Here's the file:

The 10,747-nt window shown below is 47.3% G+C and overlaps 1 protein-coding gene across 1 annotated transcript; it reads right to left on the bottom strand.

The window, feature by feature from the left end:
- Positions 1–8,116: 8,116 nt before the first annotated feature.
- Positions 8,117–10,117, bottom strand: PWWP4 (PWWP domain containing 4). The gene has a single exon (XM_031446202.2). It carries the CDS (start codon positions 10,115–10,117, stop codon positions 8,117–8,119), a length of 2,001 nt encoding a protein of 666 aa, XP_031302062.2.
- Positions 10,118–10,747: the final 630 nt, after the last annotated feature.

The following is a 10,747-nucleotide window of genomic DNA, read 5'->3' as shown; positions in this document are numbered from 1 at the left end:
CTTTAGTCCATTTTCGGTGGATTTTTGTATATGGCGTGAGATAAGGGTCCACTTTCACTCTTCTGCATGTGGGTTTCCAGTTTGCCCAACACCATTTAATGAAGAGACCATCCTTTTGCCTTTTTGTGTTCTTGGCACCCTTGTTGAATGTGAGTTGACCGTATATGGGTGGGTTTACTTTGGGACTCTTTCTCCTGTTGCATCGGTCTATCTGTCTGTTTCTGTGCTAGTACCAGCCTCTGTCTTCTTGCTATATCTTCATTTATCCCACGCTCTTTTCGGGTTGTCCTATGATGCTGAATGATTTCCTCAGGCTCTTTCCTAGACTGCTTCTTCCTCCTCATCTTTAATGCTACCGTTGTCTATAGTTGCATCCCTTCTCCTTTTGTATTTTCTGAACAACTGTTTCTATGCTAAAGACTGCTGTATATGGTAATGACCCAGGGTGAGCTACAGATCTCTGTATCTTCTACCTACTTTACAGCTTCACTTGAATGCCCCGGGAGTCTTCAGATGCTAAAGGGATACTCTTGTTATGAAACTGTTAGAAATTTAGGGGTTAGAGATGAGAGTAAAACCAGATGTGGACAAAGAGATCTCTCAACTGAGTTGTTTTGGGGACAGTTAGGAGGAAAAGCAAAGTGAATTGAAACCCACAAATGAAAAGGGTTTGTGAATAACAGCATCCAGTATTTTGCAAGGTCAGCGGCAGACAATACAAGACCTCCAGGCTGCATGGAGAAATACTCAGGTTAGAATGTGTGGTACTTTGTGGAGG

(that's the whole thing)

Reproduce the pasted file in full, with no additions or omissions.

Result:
The 10,747-nt window shown below is 47.3% G+C and overlaps 1 protein-coding gene across 1 annotated transcript; it reads right to left on the bottom strand.

The window, feature by feature from the left end:
- Positions 1–8,116: 8,116 nt before the first annotated feature.
- Positions 8,117–10,117, bottom strand: PWWP4 (PWWP domain containing 4). The gene has a single exon (XM_031446202.2). It carries the CDS (start codon positions 10,115–10,117, stop codon positions 8,117–8,119), a length of 2,001 nt encoding a protein of 666 aa, XP_031302062.2.
- Positions 10,118–10,747: the final 630 nt, after the last annotated feature.

The following is a 10,747-nucleotide window of genomic DNA, read 5'->3' as shown; positions in this document are numbered from 1 at the left end:
CTTTAGTCCATTTTCGGTGGATTTTTGTATATGGCGTGAGATAAGGGTCCACTTTCACTCTTCTGCATGTGGGTTTCCAGTTTGCCCAACACCATTTAATGAAGAGACCATCCTTTTGCCTTTTTGTGTTCTTGGCACCCTTGTTGAATGTGAGTTGACCGTATATGGGTGGGTTTACTTTGGGACTCTTTCTCCTGTTGCATCGGTCTATCTGTCTGTTTCTGTGCTAGTACCAGCCTCTGTCTTCTTGCTATATCTTCATTTATCCCACGCTCTTTTCGGGTTGTCCTATGATGCTGAATGATTTCCTCAGGCTCTTTCCTAGACTGCTTCTTCCTCCTCATCTTTAATGCTACCGTTGTCTATAGTTGCATCCCTTCTCCTTTTGTATTTTCTGAACAACTGTTTCTATGCTAAAGACTGCTGTATATGGTAATGACCCAGGGTGAGCTACAGATCTCTGTATCTTCTACCTACTTTACAGCTTCACTTGAATGCCCCGGGAGTCTTCAGATGCTAAAGGGATACTCTTGTTATGAAACTGTTAGAAATTTAGGGGTTAGAGATGAGAGTAAAACCAGATGTGGACAAAGAGATCTCTCAACTGAGTTGTTTTGGGGACAGTTAGGAGGAAAAGCAAAGTGAATTGAAACCCACAAATGAAAAGGGTTTGTGAATAACAGCATCCAGTATTTTGCAAGGTCAGCGGCAGACAATACAAGACCTCCAGGCTGCATGGAGAAATACTCAGGTTAGAATGTGTGGTACTTTGTGGAGG